Mental Health: Investing in women’s mental health

Mental health is a critical component of individual, family, community and national wellbeing and prosperity.

Mental health is a state of well-being in which an individual realises his or her own potential, can cope with the normal stresses of life, can work productively and fruitfully, and is able to make a meaningful contribution to their community.

Mental health is a critical component of individual, family, community and national wellbeing and prosperity.

Women are disproportionately affected by many mental health challenges compared to men and this has a detrimental effect on women’s health and wellbeing.

As we commemorate International Women’s Day this coming week, let us reflect on what we can do as communities and as a nation to invest in women’s mental wellbeing and improve the quality of life of women.

What factors influence women’s mental health?

  1. Biological factors include hormonal changes linked to the menstrual cycle, the massive biological changes related to pregnancy and childbirth, the physical and psychological changes of menopause
  2. Psychological factors include poor self-image and body image issues that women often face, low self-esteem, maladaptive responses to life challenges and to stress
  3. Social factors include financial dependency and poverty, intimate partner violence, sexual violence, the burden of multiple, often unacknowledged and unpaid gender based work, the challenges of infertility that is often blamed on women, societal pressure to meet cultural, beauty and other standards
  4. Spiritual factors may include challenges with one’s sense of purpose and meaning in life, women often get swallowed up in the concerns and cares of children and family and may feel lost when these responsibilities eventually pass.

Common mental health challenges in women

  1. Anxiety symptoms of irritability, emotional and physical tension, poor concentration and panic occur more frequently in women than in men.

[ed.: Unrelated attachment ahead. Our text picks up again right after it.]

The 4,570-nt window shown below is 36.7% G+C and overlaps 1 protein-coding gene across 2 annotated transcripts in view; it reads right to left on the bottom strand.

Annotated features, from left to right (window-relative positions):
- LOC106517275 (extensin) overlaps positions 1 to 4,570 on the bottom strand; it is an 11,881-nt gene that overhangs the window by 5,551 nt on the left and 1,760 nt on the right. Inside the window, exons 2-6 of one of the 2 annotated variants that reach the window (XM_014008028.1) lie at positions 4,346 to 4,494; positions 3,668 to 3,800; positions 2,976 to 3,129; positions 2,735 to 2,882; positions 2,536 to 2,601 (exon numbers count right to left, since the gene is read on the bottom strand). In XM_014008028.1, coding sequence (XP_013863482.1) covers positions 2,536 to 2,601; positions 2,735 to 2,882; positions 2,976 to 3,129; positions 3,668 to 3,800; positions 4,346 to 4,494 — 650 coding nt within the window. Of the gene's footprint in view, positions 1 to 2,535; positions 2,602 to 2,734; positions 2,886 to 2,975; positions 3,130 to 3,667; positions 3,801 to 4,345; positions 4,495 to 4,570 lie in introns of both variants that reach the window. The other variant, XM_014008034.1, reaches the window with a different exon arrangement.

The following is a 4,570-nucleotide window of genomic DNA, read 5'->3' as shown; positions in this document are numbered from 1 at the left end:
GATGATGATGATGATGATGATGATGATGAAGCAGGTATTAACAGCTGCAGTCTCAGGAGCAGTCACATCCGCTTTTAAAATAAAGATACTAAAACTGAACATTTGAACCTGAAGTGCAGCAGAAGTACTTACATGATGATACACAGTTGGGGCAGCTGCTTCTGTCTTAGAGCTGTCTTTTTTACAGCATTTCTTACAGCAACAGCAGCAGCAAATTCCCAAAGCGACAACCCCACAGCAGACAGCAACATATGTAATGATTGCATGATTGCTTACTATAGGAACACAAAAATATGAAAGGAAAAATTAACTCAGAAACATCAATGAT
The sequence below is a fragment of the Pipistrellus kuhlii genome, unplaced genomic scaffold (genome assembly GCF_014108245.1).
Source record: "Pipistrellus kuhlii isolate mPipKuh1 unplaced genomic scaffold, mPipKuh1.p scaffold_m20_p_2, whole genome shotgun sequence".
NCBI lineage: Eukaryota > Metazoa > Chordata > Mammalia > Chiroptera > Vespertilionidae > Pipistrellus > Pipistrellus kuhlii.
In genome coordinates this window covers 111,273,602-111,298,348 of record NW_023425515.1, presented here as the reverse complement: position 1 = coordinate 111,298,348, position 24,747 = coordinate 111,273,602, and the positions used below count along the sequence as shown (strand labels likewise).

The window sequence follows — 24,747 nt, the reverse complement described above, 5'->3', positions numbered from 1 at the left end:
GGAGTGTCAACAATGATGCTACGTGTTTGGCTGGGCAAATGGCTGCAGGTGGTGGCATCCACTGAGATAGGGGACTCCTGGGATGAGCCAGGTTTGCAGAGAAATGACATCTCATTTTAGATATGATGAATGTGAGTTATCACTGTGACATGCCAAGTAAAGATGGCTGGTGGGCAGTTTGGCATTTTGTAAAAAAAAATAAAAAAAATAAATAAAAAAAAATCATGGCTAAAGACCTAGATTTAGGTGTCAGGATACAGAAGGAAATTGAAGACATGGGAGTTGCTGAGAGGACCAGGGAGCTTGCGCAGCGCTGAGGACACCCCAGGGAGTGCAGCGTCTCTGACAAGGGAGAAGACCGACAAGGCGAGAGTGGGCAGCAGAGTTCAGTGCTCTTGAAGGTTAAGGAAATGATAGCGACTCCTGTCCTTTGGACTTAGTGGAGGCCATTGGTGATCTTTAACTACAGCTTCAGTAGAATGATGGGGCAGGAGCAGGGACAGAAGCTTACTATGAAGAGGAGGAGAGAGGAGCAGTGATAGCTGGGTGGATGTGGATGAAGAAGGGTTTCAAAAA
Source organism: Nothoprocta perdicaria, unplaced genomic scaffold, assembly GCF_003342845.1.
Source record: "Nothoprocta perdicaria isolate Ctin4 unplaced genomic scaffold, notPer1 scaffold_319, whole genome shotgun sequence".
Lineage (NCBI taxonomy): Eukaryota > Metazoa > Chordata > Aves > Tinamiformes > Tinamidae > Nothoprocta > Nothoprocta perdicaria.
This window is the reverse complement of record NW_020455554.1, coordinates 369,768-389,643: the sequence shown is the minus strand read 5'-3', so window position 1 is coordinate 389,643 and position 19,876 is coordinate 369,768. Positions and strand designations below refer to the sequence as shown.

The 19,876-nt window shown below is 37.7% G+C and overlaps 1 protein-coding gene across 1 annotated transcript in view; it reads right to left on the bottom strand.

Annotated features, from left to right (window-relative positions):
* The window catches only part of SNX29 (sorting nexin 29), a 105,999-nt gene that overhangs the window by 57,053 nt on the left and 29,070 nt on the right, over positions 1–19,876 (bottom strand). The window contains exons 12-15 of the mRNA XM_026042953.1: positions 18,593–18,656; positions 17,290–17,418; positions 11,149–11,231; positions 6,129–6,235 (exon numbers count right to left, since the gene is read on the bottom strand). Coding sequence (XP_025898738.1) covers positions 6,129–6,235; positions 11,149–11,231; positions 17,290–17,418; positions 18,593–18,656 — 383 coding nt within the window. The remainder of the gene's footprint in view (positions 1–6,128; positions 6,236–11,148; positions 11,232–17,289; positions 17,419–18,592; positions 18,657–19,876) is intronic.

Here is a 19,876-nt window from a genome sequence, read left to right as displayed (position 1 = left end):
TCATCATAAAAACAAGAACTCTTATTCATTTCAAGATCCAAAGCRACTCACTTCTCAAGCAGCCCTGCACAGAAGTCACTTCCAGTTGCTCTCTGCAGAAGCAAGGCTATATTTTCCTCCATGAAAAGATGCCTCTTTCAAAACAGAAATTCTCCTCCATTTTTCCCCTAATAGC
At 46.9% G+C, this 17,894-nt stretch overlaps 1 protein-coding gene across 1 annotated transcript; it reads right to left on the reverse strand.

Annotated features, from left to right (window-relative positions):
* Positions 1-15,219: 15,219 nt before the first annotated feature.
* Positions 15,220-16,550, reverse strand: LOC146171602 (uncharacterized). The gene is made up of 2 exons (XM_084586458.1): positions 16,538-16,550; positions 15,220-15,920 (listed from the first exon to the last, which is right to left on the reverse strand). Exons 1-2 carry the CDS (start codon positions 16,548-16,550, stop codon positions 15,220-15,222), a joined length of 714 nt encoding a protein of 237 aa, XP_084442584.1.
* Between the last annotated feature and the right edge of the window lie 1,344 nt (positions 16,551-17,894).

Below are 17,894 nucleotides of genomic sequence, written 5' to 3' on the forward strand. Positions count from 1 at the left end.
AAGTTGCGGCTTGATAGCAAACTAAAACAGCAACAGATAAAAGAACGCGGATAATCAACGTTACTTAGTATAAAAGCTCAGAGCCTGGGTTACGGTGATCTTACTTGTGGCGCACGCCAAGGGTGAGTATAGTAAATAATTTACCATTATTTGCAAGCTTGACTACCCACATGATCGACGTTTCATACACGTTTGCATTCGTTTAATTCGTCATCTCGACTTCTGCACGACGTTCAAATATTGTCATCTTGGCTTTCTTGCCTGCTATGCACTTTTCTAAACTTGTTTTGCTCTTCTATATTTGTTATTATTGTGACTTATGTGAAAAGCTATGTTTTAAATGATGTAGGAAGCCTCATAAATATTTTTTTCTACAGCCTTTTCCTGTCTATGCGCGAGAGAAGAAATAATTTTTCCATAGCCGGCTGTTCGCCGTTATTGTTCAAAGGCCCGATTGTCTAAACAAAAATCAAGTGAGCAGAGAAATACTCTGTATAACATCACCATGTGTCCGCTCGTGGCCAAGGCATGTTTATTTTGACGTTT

2. Depression causes sadness, fatigue, loss of motivation and drive, helplessness, hopeless and thoughts of self-harm. Depression occurs more frequently in women compared to men and affects 10% of pregnant women and up to 20% of post-partum women
  3. Premenstrual symptoms an premenstrual dysphoria can have a devastating effect on women’s quality of life during their reproductive years
  4. Post-traumatic stress disorder can occur in up to 50% of women who are sexually assaulted and interpersonal violence of this nature results in PTSD when compared to incidental trauma such as being involved in an accident

Consequences of poor mental health in women

  1. Decreased quality of life for women, decreased productivity and subsequent effects
  2. Decreased quality of life for the families of affected women
  3. Detrimental effect on child physical and psychological development
  4. Increased risk of neglect and abuse of children

How can we invest in women’s mental health and wellbeing?

  1. Improving self awareness among women on the unique mental health challenges faced by women and knowing when to seek for help
  2. Strengthening family and community support structures for women
  3. Improving responsiveness of health systems to the emotional and psychological needs of women
  4. Improving access to affordable, integrated mental health care services
  5. Supporting mental health interventions for men as part of reducing gender based violence and maltreatment of women.

If you think that you or a woman that you know may be experiencing a mental health problem, please contact your nearest health care provider and get help.

  • Dr Chido Rwafa-Madzvamutse is a consultant psychiatrist. Feedback:  WhatsApp: +263777727332


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